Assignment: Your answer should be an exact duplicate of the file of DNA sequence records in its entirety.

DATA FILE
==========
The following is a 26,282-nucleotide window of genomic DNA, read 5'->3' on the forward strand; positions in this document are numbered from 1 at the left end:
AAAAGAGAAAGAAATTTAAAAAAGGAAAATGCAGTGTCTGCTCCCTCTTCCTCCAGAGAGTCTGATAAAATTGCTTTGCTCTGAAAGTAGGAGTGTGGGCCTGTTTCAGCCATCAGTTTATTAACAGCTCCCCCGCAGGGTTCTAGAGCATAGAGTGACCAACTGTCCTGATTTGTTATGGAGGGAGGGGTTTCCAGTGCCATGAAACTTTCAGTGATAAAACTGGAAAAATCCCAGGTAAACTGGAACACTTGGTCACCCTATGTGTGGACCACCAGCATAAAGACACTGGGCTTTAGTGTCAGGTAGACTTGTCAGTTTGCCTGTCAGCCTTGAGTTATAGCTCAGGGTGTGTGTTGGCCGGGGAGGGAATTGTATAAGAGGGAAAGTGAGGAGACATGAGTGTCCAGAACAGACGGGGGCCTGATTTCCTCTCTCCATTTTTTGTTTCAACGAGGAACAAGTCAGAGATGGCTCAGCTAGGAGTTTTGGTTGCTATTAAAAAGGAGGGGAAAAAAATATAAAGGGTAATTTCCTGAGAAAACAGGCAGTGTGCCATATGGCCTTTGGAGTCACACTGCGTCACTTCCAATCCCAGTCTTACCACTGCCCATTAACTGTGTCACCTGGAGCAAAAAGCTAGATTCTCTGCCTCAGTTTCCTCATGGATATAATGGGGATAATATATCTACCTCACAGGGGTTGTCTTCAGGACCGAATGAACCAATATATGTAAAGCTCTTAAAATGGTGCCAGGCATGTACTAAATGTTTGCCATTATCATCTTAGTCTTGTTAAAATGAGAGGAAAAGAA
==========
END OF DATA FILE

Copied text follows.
The following is a 26,282-nucleotide window of genomic DNA, read 5'->3' on the forward strand; positions in this document are numbered from 1 at the left end:
AAAAGAGAAAGAAATTTAAAAAAGGAAAATGCAGTGTCTGCTCCCTCTTCCTCCAGAGAGTCTGATAAAATTGCTTTGCTCTGAAAGTAGGAGTGTGGGCCTGTTTCAGCCATCAGTTTATTAACAGCTCCCCCGCAGGGTTCTAGAGCATAGAGTGACCAACTGTCCTGATTTGTTATGGAGGGAGGGGTTTCCAGTGCCATGAAACTTTCAGTGATAAAACTGGAAAAATCCCAGGTAAACTGGAACACTTGGTCACCCTATGTGTGGACCACCAGCATAAAGACACTGGGCTTTAGTGTCAGGTAGACTTGTCAGTTTGCCTGTCAGCCTTGAGTTATAGCTCAGGGTGTGTGTTGGCCGGGGAGGGAATTGTATAAGAGGGAAAGTGAGGAGACATGAGTGTCCAGAACAGACGGGGGCCTGATTTCCTCTCTCCATTTTTTGTTTCAACGAGGAACAAGTCAGAGATGGCTCAGCTAGGAGTTTTGGTTGCTATTAAAAAGGAGGGGAAAAAAATATAAAGGGTAATTTCCTGAGAAAACAGGCAGTGTGCCATATGGCCTTTGGAGTCACACTGCGTCACTTCCAATCCCAGTCTTACCACTGCCCATTAACTGTGTCACCTGGAGCAAAAAGCTAGATTCTCTGCCTCAGTTTCCTCATGGATATAATGGGGATAATATATCTACCTCACAGGGGTTGTCTTCAGGACCGAATGAACCAATATATGTAAAGCTCTTAAAATGGTGCCAGGCATGTACTAAATGTTTGCCATTATCATCTTAGTCTTGTTAAAATGAGAGGAAAAGAA